Top Thomas Mann Quotes

Browse top 12 famous quotes and sayings about Thomas Mann by most favorite authors.

Favorite Thomas Mann Quotes

1. "Who would call a day spent reading a good day? But a life spent reading--that is a good life. A day that closely resembles every other day of the past ten or twenty years does not suggest itself as a good one. But who would not call Pasteur's life a good one, or Thomas Mann's?"
Author: Annie Dillard
2. "Vanderbilt sent me a series of picture postcards showing Hitler making a speech. The face was obscenely comic – a bad imitation of me, with its absurd moustache, unruly, stringy hair and disgusting, thin, little mouth. I could not take Hitler seriously. Each postcard showed a different posture of him: one with his hands claw-like haranguing the crowds, another with one arm up and the other down, like a cricketer about to bowl, and another with hands clenched in front of him as though lifting an imaginary dumb-bell. The salute with the hand thrown back over the shoulder, the palm upwards, made me want to put a tray of dirty dishes on it. ‘This is a nut!' I thought. But when Einstein and Thomas Mann were forced to leave Germany, this face of Hitler was no longer comic but sinister."
Author: Charles Chaplin
3. "Read non-fiction. History, biology, entomology, mineralogy, paleontology. Get a bodyguard and do fieldwork. Find your inner fish. Don't publish too soon. Not before you have read Thomas Mann in any case. Learn by copying, sentence by sentence some of the masters. Copy Coetzee's or Sebald's sentences and see what happens to your story. Consider creative non-fiction if you want to stay in South Africa. It might be the way to go. Never neglect back and hamstring exercises, otherwise you won't be able to write your novel. One needs one's buttocks to think."
Author: Marlene Van Niekerk
4. "Your friends are at the house.'I sit up, straight. 'Who'?'I don't know. Weird people. The Sullivan girl, whose father got the Gosford police to pick you up.''Siobhan?''And another one who's making cups of tea for everyone, and keeping the boy who's telling Luca fart jokes away from the girl who says he's "the last bastion of patriarchal poor taste".''Justine, Thomas and Tara.'And the drug fiend, Jimmy, is keeping Mia calm and the Trombal boy's rung about ten times. I don't like his manner on the phone.''You won't like any guy's manner on the phone."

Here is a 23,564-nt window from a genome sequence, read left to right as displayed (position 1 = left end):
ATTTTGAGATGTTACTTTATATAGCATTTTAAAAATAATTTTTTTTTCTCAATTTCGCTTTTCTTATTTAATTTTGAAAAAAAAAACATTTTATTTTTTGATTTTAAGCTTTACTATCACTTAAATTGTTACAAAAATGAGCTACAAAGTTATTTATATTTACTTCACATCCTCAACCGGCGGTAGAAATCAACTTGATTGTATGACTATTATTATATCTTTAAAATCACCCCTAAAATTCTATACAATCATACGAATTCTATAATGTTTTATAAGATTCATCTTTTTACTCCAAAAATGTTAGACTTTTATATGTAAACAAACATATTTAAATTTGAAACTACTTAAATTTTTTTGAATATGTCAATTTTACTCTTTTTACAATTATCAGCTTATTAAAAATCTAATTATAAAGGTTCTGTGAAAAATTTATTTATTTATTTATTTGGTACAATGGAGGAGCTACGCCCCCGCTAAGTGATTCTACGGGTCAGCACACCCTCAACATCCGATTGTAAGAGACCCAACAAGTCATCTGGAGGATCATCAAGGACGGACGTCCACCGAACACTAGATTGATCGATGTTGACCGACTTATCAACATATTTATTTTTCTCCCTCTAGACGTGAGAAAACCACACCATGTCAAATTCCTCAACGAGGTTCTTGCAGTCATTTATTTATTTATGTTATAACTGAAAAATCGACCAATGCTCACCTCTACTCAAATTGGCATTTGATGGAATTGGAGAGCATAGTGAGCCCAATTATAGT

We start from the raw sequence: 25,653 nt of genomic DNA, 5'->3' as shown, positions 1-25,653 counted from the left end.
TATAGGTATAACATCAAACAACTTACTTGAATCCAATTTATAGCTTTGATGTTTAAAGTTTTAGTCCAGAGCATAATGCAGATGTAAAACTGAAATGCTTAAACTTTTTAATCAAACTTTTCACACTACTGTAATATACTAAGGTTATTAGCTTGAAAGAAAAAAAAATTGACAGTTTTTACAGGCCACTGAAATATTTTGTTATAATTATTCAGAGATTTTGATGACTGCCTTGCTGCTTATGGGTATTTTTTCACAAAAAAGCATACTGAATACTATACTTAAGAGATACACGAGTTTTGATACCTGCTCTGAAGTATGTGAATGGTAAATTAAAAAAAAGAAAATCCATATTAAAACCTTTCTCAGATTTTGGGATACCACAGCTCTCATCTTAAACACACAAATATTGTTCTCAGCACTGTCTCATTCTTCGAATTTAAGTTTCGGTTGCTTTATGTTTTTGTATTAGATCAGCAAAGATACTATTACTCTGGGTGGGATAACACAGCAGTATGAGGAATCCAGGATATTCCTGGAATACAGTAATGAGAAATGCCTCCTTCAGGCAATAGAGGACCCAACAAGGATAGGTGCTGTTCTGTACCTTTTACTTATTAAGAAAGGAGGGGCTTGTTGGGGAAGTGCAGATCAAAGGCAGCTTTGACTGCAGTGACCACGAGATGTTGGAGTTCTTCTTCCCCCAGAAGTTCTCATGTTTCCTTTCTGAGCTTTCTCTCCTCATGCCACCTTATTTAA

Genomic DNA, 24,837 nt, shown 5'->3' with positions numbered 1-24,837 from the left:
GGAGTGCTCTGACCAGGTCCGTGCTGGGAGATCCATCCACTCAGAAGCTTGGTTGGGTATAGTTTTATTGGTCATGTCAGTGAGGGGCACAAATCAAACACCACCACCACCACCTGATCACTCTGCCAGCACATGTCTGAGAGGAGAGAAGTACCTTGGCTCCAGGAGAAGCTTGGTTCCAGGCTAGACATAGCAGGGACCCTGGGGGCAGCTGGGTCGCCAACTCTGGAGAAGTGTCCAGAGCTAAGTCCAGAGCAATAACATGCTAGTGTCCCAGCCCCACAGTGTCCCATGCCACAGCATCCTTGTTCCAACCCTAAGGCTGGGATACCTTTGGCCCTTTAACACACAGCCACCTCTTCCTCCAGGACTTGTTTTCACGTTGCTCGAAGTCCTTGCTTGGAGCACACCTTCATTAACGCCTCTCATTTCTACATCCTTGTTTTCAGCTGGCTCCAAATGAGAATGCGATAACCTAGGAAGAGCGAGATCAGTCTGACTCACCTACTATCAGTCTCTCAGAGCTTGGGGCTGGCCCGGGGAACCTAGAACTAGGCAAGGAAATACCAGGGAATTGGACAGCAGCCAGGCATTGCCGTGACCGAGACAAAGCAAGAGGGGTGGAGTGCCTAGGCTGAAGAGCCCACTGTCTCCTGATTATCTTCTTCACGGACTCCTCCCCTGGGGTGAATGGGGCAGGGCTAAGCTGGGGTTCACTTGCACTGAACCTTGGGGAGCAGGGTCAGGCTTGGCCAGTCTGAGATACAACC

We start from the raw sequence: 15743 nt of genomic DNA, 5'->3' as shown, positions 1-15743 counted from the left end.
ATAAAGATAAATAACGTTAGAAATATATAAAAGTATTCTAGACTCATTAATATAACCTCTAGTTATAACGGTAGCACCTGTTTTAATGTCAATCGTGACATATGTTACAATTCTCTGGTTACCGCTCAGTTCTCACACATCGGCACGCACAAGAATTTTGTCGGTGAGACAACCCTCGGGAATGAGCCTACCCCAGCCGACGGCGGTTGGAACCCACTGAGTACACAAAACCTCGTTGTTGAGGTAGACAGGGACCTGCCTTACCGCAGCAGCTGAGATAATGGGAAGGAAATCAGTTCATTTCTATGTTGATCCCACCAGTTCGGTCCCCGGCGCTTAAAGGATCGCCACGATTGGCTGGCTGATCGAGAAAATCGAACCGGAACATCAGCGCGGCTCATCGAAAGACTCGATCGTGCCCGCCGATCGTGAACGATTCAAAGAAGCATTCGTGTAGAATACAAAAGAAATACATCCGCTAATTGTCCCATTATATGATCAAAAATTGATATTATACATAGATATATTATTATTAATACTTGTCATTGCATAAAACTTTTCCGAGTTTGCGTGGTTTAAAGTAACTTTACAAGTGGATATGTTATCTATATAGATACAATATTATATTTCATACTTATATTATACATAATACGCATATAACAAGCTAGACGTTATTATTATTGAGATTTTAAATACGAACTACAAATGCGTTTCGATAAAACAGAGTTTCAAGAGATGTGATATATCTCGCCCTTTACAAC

Author: Melina Marchetta
5. "Toinenkin seikka kohotti hänet muita korkeammalle: hän oli laskenut pöydälle avoimen kirjan. Siinä ravintolassa ei kukaan toinen ollut koskaan laskenut pöydälle avointa kirjaa. Kirja oli Terezalle salaisen killan tunnus. Hän saattoi taistella ympärillään leviävää karkeuden maailmaa vastaan vain yhdellä aseella: kirjoilla, varsinkin romaaneilla, joita hän lainasi kaupunginkirjastosta. Hän oli lukenut paljon, Fieldingistä Thomas Manniin. Kirjat olivat hänen näennäispakonsa elämästä, joka ei tyydyttänyt häntä. Mutta niillä oli merkityksensä myös esineinä: hänestä oli hauskaa kulkea kadulla kirja kainalossa. Hän käytti kirjaa kuin edellisen vuosisadan keikari tyylikästä keppiä. Kirja erotti hänet muista."
Author: Milan Kundera
6. "Du?i m?t Tereza, sách v? là bi?u tu?ng cho h?i tình thuong bí m?t. B?i dó là khí gi?i duy nh?t cô có trong tay d? ch?ng ch?i v?i cái th? gi?i thô b?, nho nh?p chung quanh cô. Nh?t là ti?u thuy?t. Cô d?c b?t c? quy?n gì cô v? du?c trong tay, t? Fielding cho d?n Thomas Mann. Sách v? không nh?ng giúp cô t?m th?i thoát kh?i d?i s?ng bu?n n?n, chán ng?t cô dang vuong m?c, nó còn mang ý nghia khác: cô r?t thích di b? xu?ng ph?, trên tay ôm m?t quy?n sách. V?i cô quy?n sách có ý nghia gi?ng nhu cách dây g?n th? k? ngu?i dàn ông l?ch s?, b?nh bao c?m trên tay cây can khi bu?c ra du?ng ph?. Nh? quy?n sách cô th?y mình khác nh?ng ngu?i chung quanh."
Author: Milan Kundera